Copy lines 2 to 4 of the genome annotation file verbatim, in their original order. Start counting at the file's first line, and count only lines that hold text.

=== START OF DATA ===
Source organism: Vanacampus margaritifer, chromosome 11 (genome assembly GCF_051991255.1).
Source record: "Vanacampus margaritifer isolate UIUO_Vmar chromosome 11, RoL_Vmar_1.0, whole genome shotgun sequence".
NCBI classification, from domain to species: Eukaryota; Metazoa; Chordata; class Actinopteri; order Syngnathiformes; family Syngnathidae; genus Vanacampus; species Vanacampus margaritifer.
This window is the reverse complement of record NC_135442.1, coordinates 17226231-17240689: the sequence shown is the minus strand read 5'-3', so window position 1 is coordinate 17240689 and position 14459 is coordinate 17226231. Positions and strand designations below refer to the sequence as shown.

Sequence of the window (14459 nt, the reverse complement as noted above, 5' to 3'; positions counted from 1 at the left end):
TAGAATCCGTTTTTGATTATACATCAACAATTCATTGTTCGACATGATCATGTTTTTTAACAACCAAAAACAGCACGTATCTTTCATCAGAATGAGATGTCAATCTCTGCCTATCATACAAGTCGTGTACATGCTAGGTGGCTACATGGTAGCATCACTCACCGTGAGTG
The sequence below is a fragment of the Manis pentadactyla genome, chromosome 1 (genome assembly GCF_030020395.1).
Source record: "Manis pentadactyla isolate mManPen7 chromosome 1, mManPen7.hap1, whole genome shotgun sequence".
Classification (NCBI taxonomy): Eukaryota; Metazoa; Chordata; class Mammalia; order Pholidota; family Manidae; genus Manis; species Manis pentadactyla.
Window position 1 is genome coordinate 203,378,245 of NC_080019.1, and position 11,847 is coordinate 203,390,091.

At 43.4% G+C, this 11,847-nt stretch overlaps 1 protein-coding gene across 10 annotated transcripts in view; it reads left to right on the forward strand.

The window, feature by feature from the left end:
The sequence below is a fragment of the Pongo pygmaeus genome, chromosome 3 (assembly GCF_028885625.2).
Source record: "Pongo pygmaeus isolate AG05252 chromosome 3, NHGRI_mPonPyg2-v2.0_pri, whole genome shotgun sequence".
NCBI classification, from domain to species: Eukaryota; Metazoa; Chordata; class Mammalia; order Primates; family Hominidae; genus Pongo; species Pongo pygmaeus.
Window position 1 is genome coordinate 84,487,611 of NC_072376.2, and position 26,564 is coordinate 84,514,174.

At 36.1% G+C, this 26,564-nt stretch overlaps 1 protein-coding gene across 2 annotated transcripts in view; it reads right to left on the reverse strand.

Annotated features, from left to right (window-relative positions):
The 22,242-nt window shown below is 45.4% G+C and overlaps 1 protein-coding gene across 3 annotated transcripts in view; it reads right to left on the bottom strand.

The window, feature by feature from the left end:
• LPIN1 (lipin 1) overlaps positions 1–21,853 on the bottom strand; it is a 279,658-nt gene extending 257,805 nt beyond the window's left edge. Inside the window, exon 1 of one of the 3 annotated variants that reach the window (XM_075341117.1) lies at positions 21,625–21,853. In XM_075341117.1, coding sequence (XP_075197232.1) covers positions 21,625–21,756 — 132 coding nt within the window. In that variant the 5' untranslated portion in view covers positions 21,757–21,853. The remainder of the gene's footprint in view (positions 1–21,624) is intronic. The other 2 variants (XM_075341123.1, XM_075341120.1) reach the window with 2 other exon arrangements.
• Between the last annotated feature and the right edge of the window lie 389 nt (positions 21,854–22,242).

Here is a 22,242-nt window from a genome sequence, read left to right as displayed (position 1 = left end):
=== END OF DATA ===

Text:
Source record: "Vanacampus margaritifer isolate UIUO_Vmar chromosome 11, RoL_Vmar_1.0, whole genome shotgun sequence".
NCBI classification, from domain to species: Eukaryota; Metazoa; Chordata; class Actinopteri; order Syngnathiformes; family Syngnathidae; genus Vanacampus; species Vanacampus margaritifer.
This window is the reverse complement of record NC_135442.1, coordinates 17226231-17240689: the sequence shown is the minus strand read 5'-3', so window position 1 is coordinate 17240689 and position 14459 is coordinate 17226231. Positions and strand designations below refer to the sequence as shown.